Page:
Tag Archives: caregivers

Ideas to Float On: The Miracle Angle for Caregivers

During my first months as as a full-time caregiver I was incredibly sad. Instead of seeing my mom enjoy her well-deserved retirement, I watched her struggle to do simple things like write her own name. My endless tears could have cleaned the slopes of the Rockies. I longed for some sort of flotation device to keep me from drowning in  despair. That’s when I started searching for “Ideas to Float On” — creative actions I could take to help Mom and I survive our sad times.

Keep a Flotation Device Handy

One idea that caregivers can float on is called the “Miracle Angle”, a concept I learned while studying the yoga philosophies of Rod Stryker. The Miracle Angle, as described in Stryker’s book The Four Desires, is a way of identifying the helpful elements built into bad situations. If you can identify the Miracle Angle of a problem, it will help you shift your focus to the positive consequences of a situation instead of dwelling in the land of sadness.

On many occasions, adopting the Miracle Angle has kept me from sliding into depression. For example, instead of crying when Mom couldn’t recall loved ones by name, I took smiling photos of her with friends and family then stuck them on the refrigerator. If their names came up in conversation, I pointed to the pictures to remind her who they were. Later, when Mom began losing her sight, I invented activities that engaged her other senses. To buoy our spirits, I made up silly songs to sing to her while I cooked. Each tune had a simple refrain she could sing along with me. It made us both feel better.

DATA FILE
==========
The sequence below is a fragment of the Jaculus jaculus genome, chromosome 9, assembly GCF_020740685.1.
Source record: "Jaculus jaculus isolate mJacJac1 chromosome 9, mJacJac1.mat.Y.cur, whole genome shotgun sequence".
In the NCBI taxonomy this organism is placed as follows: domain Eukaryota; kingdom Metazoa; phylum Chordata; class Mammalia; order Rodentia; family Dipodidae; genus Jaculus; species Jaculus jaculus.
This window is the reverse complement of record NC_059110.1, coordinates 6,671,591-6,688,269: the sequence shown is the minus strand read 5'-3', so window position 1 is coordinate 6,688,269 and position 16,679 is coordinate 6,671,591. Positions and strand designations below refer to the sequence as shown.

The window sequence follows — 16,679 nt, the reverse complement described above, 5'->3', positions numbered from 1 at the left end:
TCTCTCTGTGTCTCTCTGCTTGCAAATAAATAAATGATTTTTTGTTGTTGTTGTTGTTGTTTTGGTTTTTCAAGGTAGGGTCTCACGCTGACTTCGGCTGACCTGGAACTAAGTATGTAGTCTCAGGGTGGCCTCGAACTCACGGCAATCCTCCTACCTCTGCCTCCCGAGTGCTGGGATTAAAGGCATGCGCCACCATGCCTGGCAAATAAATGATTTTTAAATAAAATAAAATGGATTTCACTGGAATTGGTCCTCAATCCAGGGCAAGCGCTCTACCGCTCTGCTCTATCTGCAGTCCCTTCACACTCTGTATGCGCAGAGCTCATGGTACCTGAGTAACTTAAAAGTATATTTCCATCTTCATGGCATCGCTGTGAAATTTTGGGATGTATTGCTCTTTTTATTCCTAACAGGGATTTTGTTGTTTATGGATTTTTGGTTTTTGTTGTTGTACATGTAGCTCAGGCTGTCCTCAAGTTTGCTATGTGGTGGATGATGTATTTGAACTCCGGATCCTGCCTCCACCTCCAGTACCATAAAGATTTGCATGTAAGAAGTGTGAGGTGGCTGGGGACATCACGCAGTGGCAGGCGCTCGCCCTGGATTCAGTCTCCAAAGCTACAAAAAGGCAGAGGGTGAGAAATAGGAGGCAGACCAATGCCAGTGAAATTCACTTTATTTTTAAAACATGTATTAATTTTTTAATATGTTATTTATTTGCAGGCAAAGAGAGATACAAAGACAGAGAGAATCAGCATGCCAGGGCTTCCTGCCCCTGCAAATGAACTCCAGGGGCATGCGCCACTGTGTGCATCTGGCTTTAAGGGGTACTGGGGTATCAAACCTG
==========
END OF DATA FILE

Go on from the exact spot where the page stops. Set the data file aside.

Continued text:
Doing these things, helped me treasure the happy elements at the core of our relationship. The pictures gave us opportunities to remember friends in joyful situations and helped me reflect on the many ways they enriched our lives. Though I can’t remember my improvised songs, I can never forget the sound of her laughing at them.

Over time, the Miracle Angle has become a flotation device for me. Rod Stryker says, “Don’t sleep on your resentments, pain and suffering. Before going to bed each night, clear your mind and find the Miracle Angle from which to look at any circumstance that is troubling you. You may not instantly be uplifted by the change in perspective, but it will provide you with the understanding and acceptance from which you can move forward with a clearer sense of purpose.” As caregivers, taking the optimistic perspective can help us float above the waves of sadness and appreciate the fleeting, happy moments we encounter during the dementia marathon.

Mothering our Mothers

The times when I feel sorry for myself are not my proudest moments. But when you’re caring for a mom with dementia, sometimes you’ve got to ask, “Why me?”  On those days, I try to remind myself that dementia is mainly a disease of old age. If your mom has lived long enough to get it — and you’ve lived long enough to become her caregiver — luck is at work in your life.

Open any tabloid and you’ll be reminded that many children lose their mothers to cancer and drunk drivers. Some kids never know their mom because adoption or divorce gets in the way. A dear friend of mine died at 37, leaving behind a five year old son. She would have suffered any discomfort imaginable to buy one more day with her boy. But science could not help her earn a pass to longer life.

My mom is sick, and there’s nothing I can do to stop the advance of her illness. But I’m so thankful that she lived long enough for me to really know her before dementia took over. I’m grateful that I, too, survived these years and learned what it’s really like to care for a parent I had taken for granted.

Being a witness to this disease can be hard, but on Mother’s Day I try to keep in mind that good fortune wears strange masks. Sharing a meal with my mom and giving her a hug is quite a privilege. Fate has kept her alive and taught me to see that being a “mother” to my mother can be a gift. For the weary caregivers, I say, “Happy Mother’s Day everyone!” And for the many moms we care for: “We love you, mothers!”